Ordered films of transition-metal complexes have large potential for various applications, including electrochemical devices, which requires the understanding of their electrical and structural properties.1,2 For ruthenium complexes, in particular, Langmuir-Blodgett films (LB films) may be used in electrochemical sensors,3-5 molecular devices,6 electronic tongues,7-9 electroluminescence devices10,11 and as redox-active and photo-induced sensitizers.12,13 This variety of properties arises from the possibility of tuning the electronic and electrochemical characteristics of the ruthenium complex, mostly through changes in the ligand linked to the central metal. Ligands with low-energy p electrons may be coupled to metal ions with various redox states.14 Phosphine ligands may exhibit varied steric and electronic properties that can be used to modify the oxidation chemistry of ruthenium complexes.15 In addition phosphines may stabilize isolated compounds or intermediates in homogeneous catalysis16,17 and in chemotherapy agents.18

The final properties of LB films depend on the molecular architecture, in addition to the complex characteristics determined by the choice of the ligand. This has motivated several works on organized structures containing metal complexes, in monolayers,19-22 one-dimensional rods and tubules.23 Ruthenium complexes with the Ru-PP core, where PP is a biphosphine, could form stable monolayers in water, as was the case of mer-[RuCl3(dppb)L] (dppb= PPh2(CH2)4PPh2; L= pyridine and 4-methylpyridine), named as Rupy and Rupic, respectively.24-27 The molecular organization was extracted from the information provided by surface pressure-molecular area (p-A) isotherms, atomic force microscopy (AFM), UV-vis absorption, FT-IR, reflection-absorption infrared spectroscopy (RAIRS), Raman scattering, and fluorescence.4,27,28 Rupic immobilized in LB film is useful for the selective oxidation of dopamine and ascorbic acid, and yielded more reproducible surfaces in comparison with carbon paste.4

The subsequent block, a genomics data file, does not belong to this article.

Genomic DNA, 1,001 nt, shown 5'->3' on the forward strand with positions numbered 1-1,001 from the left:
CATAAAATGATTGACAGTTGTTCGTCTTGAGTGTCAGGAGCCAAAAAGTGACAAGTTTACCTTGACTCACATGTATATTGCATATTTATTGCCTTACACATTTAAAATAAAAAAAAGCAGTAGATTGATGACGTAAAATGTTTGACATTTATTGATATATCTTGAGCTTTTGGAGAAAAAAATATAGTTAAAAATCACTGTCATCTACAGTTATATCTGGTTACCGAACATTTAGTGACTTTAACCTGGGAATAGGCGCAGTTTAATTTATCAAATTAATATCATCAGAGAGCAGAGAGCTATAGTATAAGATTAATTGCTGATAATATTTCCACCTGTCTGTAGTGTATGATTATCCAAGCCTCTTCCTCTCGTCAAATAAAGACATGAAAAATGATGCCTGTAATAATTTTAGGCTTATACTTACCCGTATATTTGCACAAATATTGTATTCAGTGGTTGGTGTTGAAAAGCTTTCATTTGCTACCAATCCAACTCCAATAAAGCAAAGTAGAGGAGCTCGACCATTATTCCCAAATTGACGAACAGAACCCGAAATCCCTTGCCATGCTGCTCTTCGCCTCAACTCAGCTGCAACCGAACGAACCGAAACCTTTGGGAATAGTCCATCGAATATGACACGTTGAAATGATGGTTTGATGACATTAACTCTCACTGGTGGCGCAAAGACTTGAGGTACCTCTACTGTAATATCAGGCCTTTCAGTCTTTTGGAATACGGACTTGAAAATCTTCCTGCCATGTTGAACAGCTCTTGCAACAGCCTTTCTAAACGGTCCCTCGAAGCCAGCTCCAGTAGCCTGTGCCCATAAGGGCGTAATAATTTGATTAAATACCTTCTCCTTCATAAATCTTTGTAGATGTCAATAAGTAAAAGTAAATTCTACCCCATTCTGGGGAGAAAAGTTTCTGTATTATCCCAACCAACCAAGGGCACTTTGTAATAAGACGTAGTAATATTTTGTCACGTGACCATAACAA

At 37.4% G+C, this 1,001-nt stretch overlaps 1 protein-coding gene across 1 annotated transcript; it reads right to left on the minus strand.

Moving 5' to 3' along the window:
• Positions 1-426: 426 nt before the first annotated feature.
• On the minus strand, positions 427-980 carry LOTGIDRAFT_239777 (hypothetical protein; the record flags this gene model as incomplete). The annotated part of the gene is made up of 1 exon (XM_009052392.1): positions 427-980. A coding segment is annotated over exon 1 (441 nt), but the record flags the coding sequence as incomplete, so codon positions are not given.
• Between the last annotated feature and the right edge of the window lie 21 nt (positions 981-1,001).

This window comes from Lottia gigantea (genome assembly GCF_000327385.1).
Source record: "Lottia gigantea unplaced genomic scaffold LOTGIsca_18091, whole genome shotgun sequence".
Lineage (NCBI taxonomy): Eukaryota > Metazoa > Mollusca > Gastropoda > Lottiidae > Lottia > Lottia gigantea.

The possible applications for Rupic and Rupy LB films just described motivated us to seek other synthetic routes that could lead to novel functional materials. We selected the mixed-valence chemistry29-31 of polynuclear transition metals, which has been widely used by inorganic chemists32 to obtain properties that may be tuned via specific interactions at the molecular level and/or quantum confinement. In this paper, we present a detailed study of the binuclear complex, [{RuCl3(dppb)}2(µ-4,4'-bipy)] (4,4'-bipy= 4,4'-bipyridine), used in the fabrication of Langmuir and LB films whose properties will be compared to those of a mononuclear derivative.



Chemicals and solvents

Reagent-grade chemicals were used without further purification while the reagent-grade solvents were distilled and dried before use. Purified argon was used for the elimination of dissolved oxygen in the solvents.

Preparation of [{RuCl3(dppb)}2(µ-4,4'-bipy)]